Sunday, September 18, 2011

Book of Mormon Sampler: Moroni 8:26

"And the remission of sins bringeth meekness, and lowliness of heart; and because of meekness and lowliness of heart cometh the visitation of the Holy Ghost, which Comforter filleth with hope and perfect love, which love endureth by diligence unto prayer, until the end shall come, when all the saints shall dwell with God." (Moroni 8:26)

Thursday, September 15, 2011

MIchael Otterson: From the Bible to the Book of Mormon: How do Latter-day Saints interpret Scripture?

By Michael Otterson, Head of Public Affairs, The Church of Jesus Christ of Latter-day Saints, printed in the Washington Post,

"From the Bible to the Book of Mormon: How do Latter-day Saints interpret Scripture?

Sitting between bookends atop a filing cabinet a few feet from my office is an assembly of books, all with the same title and content but each one rendered in a different language. “Le Livre de Mormon.” “Das Buch Mormon.” “El Libro de Mormón.” There are several in non-Latin scripts. Chinese in simplified characters. Russian in its Cyrillic. Japanese with its blend of ancient and modern alphabets. A few are in languages most people haven’t heard of. Quechua. Chamorro. Fante.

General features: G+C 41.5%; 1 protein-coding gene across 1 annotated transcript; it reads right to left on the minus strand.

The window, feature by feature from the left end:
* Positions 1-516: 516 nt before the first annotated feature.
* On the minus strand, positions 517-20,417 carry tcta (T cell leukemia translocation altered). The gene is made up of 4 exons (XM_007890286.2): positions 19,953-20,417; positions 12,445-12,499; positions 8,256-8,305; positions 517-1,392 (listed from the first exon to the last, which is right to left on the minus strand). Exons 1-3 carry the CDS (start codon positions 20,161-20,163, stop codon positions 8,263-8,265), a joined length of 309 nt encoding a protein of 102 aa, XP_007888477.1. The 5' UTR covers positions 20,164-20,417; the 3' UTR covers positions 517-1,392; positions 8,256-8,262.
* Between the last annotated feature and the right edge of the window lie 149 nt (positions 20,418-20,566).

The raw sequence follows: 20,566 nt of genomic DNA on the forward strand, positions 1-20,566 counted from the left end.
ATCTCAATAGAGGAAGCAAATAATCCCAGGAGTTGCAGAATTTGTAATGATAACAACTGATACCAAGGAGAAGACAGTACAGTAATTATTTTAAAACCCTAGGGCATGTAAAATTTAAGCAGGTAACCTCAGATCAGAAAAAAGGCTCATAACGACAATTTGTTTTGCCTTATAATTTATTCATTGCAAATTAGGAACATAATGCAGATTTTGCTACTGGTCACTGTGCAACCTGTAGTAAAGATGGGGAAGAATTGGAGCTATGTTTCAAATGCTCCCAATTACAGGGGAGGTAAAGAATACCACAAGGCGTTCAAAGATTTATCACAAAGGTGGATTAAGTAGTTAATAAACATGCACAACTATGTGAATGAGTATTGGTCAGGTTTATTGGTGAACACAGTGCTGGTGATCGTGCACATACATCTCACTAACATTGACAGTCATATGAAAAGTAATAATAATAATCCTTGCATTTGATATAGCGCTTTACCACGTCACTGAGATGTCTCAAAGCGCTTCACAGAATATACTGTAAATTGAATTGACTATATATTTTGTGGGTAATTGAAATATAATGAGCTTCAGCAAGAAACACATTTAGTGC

The Book of Mormon-- translated fully or partly into more than a hundred languages and with 150 million copies in print to date - may be the most readily identifiable factor that sets members of The Church of Jesus Christ of Latter-day Saints apart from other Christians.
In the 181 years since it was first published, the Book of Mormon has been praised and parodied, vaunted and vilified. To some it is an enigma. To others heresy. To those who have embraced it, it is a powerful, life-changing force -- literally new scripture - that brings people to Jesus Christ.
During this time of unusually high public interest in The Church of Jesus Christ of Latter-day Saints, this column provides a forum for explaining key elements of the faith. My objective is not to persuade others to my point of view. Rather, it’s to explain simply and factually some of the basics of the Latter-day Saint perspective for those outside the faith who know little about Mormon beliefs and want to know what makes us tick.
First, what the Book of Mormon is not. It isn’t a book about Mormons. Neither is it a “Mormon Bible” - a substitute for the Bible of the Christian world. It is not allegory. Nor is it primarily a history.
The way Mormons view the Book of Mormon is parallel to the way other Christians view the New Testament, and Jews the Old Testament. It is not a single book. Rather, it is a collection of narratives written by prophets who lived in the Western hemisphere, mostly within a roughly thousand-year period from 600BC. It takes its overall name from one of those prophets who abridged the record. Other than the differing geography and timeline, the idea of the Bible and the Book of Mormon are the same - they are both a collection of prophetic writings set against the historical backdrop of their day, and passed down through generations because of the value of the religious teachings and witness that they embody.